To examine the safety, efficacy, and predictors of outcome of angiographic embolization in the management of gastroduodenal hemorrhage.Retrospective record review.University-affiliated tertiary care center.All of the patients were referred after endoscopic treatment failure. Surgery was not immediately considered because of poor surgical risk, refusal to consent, or endoscopist's decision. Patients with coagulopathy, hemobilia, and variceal or traumatic upper gastrointestinal tract bleeding were excluded from review.Between January 1, 1996, and December 31, 2006, 70 embolization procedures were performed in 57 patients.Technical success rate (target vessel devascularization), clinical success rate (in-hospital cessation of bleeding without further endoscopic, radiologic, or surgical intervention), and complications.The technical success rate was 94% (66 of 70 angiographies). The primary clinical success rate was 51% (29 of 57 patients), and the clinical success rate after repeat embolization was 56% (32 of 57 patients). Two factors were found to be independent predictors of poor outcome by multivariate analysis: recent duodenal ulcer suture ligation (P = .03) and blood transfusion of more than 6 units prior to the procedure (P = .04). There was no predictive value for angiographic failure based on age, sex, prior coagulopathy, renal failure at presentation, immunocompromised status, multiple organ system failure, empirical (blind) embolization, and use of permanent vs temporary embolic agents. Repeat embolizations were helpful for postsphincterotomy bleeding. Major ischemic complications (4 patients [7%]) were associated with previous foregut surgery.Angiographic embolization for gastroduodenal hemorrhage was associated with in-hospital rebleeding in almost half of the patients. Angiographic failure can be predicted if embolization is performed late, following blood transfusion of more than 6 units, or for rehemorrhage from a previously suture-ligated duodenal ulcer.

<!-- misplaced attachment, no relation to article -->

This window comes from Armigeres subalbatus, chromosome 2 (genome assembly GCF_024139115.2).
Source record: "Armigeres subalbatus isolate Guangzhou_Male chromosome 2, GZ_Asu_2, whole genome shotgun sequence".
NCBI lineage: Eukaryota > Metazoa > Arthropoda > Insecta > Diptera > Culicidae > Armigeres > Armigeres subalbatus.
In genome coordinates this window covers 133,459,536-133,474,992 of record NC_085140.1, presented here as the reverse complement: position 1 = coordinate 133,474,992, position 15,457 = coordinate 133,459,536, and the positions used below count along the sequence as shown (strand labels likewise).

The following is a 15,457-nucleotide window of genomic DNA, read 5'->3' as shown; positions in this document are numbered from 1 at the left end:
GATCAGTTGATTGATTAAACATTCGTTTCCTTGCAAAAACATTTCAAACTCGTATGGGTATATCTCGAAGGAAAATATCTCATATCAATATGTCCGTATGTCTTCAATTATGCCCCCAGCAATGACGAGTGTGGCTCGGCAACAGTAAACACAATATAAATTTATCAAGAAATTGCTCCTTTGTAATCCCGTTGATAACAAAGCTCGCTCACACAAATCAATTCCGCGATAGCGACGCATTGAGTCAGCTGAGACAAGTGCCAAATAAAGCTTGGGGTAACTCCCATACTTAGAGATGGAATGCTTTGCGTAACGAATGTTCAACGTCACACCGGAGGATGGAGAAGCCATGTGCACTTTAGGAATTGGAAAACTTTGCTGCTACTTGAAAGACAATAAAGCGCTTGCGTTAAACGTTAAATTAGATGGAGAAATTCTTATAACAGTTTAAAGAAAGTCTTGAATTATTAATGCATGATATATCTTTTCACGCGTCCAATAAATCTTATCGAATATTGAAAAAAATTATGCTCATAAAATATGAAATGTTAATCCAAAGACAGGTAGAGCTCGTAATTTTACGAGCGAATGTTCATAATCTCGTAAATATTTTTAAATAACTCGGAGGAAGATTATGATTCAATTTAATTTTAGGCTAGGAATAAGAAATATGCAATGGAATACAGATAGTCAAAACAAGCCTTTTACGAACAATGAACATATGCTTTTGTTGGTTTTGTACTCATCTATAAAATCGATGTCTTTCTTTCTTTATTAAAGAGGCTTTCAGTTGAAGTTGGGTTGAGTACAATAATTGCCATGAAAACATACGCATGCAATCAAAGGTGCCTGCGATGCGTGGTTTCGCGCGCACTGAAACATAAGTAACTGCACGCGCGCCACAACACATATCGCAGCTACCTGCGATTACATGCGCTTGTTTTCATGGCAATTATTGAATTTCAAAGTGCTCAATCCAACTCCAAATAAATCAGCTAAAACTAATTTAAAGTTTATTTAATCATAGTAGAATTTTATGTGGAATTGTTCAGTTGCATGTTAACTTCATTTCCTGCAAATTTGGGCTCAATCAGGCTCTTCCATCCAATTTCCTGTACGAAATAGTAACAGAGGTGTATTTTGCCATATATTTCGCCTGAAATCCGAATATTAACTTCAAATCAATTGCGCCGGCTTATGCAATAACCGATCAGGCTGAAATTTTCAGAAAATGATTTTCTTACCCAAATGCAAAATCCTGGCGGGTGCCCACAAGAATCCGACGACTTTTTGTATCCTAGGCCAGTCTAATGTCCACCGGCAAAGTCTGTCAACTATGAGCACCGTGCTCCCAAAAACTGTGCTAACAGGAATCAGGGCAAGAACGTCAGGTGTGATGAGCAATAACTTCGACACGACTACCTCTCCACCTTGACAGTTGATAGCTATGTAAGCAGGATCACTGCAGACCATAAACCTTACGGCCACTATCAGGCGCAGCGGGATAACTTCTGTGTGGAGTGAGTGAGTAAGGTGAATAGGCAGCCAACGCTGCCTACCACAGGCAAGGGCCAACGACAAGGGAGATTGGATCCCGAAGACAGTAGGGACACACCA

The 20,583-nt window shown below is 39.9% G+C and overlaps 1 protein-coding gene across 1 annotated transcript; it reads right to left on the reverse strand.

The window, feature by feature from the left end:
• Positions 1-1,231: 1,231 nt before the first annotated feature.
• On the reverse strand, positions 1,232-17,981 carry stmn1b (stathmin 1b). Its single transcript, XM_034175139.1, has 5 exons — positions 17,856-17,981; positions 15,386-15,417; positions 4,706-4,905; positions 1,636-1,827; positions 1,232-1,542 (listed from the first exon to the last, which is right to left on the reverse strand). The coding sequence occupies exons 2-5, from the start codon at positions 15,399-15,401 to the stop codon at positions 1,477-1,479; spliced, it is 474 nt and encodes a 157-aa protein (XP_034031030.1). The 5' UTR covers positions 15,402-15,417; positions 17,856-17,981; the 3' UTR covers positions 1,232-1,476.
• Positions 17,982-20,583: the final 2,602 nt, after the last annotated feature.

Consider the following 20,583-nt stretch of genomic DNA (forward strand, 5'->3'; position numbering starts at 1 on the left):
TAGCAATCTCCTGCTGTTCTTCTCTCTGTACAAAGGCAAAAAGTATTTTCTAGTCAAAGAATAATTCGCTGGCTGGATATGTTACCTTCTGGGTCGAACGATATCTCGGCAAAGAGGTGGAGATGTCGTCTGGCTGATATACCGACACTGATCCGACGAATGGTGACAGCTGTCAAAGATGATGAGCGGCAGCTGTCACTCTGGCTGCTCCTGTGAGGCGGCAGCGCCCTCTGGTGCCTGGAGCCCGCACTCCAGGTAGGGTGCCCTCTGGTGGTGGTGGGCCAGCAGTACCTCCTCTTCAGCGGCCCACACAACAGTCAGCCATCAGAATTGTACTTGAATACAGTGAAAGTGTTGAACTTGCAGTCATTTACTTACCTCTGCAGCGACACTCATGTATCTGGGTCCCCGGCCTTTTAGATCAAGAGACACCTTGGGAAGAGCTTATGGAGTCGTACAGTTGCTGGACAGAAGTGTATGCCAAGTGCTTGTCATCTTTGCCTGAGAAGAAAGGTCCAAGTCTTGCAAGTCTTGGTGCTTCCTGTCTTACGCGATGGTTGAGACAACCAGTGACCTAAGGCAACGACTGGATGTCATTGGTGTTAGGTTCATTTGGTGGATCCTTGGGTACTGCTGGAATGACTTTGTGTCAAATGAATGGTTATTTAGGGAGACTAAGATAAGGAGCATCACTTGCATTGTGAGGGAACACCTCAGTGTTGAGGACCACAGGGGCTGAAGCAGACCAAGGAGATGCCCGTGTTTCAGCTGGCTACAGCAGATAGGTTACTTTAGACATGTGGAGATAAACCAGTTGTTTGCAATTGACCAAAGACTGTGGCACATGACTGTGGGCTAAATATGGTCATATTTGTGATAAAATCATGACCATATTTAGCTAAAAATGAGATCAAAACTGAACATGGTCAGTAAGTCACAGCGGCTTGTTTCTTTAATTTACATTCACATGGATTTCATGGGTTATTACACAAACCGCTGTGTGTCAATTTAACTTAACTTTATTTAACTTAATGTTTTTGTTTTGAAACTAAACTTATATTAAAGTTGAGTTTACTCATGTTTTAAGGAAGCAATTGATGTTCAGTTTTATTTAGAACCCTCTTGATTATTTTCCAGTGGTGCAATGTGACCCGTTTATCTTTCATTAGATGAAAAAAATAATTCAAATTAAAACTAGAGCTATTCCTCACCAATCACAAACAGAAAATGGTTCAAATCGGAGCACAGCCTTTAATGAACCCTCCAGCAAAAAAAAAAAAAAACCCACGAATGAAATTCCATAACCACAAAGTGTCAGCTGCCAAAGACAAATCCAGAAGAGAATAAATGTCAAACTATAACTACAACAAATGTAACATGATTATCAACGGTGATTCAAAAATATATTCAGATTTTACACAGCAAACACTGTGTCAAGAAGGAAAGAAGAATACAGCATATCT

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View details for PubMedID 18490553